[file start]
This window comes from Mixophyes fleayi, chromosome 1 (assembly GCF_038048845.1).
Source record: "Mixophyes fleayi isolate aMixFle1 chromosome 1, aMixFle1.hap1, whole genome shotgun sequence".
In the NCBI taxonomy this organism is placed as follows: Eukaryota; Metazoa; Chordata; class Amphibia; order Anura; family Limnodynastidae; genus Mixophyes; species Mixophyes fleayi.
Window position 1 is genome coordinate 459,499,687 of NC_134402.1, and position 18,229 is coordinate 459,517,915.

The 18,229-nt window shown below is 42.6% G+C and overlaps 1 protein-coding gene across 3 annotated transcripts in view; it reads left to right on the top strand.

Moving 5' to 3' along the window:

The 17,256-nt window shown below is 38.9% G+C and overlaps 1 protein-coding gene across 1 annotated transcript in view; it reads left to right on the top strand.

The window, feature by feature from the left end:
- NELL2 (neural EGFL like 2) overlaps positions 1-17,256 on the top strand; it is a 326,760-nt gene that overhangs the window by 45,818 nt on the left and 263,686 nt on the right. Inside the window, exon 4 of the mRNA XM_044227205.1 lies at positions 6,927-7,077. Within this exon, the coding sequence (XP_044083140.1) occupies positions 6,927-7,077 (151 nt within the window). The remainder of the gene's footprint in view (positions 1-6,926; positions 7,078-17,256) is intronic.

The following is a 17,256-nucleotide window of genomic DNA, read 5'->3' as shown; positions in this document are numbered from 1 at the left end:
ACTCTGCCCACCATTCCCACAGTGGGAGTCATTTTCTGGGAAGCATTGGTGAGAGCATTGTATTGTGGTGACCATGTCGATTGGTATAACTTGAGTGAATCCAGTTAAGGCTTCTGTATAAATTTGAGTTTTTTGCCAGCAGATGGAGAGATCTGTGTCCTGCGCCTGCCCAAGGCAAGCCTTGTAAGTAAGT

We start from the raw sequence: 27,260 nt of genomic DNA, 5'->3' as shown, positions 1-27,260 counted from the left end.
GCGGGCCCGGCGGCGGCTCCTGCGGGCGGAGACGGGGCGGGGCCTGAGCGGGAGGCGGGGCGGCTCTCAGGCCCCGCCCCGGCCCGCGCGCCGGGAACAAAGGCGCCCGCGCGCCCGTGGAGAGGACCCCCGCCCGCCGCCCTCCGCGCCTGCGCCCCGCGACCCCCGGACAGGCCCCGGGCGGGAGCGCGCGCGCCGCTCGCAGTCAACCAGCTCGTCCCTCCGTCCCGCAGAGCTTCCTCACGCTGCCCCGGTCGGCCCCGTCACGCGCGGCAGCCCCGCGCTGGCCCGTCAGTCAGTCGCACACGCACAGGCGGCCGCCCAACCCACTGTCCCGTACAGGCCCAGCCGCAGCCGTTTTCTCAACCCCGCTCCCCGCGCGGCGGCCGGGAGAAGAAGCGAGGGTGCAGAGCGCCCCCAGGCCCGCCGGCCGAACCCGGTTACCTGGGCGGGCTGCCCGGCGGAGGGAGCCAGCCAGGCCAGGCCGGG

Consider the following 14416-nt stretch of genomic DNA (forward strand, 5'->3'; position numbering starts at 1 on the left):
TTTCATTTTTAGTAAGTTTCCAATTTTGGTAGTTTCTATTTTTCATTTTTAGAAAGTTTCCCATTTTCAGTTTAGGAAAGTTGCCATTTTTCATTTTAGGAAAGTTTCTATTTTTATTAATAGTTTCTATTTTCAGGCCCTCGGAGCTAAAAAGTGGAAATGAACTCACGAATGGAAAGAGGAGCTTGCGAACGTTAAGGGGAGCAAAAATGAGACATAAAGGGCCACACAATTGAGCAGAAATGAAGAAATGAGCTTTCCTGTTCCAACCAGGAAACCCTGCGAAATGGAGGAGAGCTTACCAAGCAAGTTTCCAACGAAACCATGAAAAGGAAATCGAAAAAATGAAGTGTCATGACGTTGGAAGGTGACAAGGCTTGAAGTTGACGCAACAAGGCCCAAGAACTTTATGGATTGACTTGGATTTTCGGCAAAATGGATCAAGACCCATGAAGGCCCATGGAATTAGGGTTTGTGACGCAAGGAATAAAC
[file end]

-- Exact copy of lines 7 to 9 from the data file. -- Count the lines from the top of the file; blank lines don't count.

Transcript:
The 17,256-nt window shown below is 38.9% G+C and overlaps 1 protein-coding gene across 1 annotated transcript in view; it reads left to right on the top strand.

The window, feature by feature from the left end:
- NELL2 (neural EGFL like 2) overlaps positions 1-17,256 on the top strand; it is a 326,760-nt gene that overhangs the window by 45,818 nt on the left and 263,686 nt on the right. Inside the window, exon 4 of the mRNA XM_044227205.1 lies at positions 6,927-7,077. Within this exon, the coding sequence (XP_044083140.1) occupies positions 6,927-7,077 (151 nt within the window). The remainder of the gene's footprint in view (positions 1-6,926; positions 7,078-17,256) is intronic.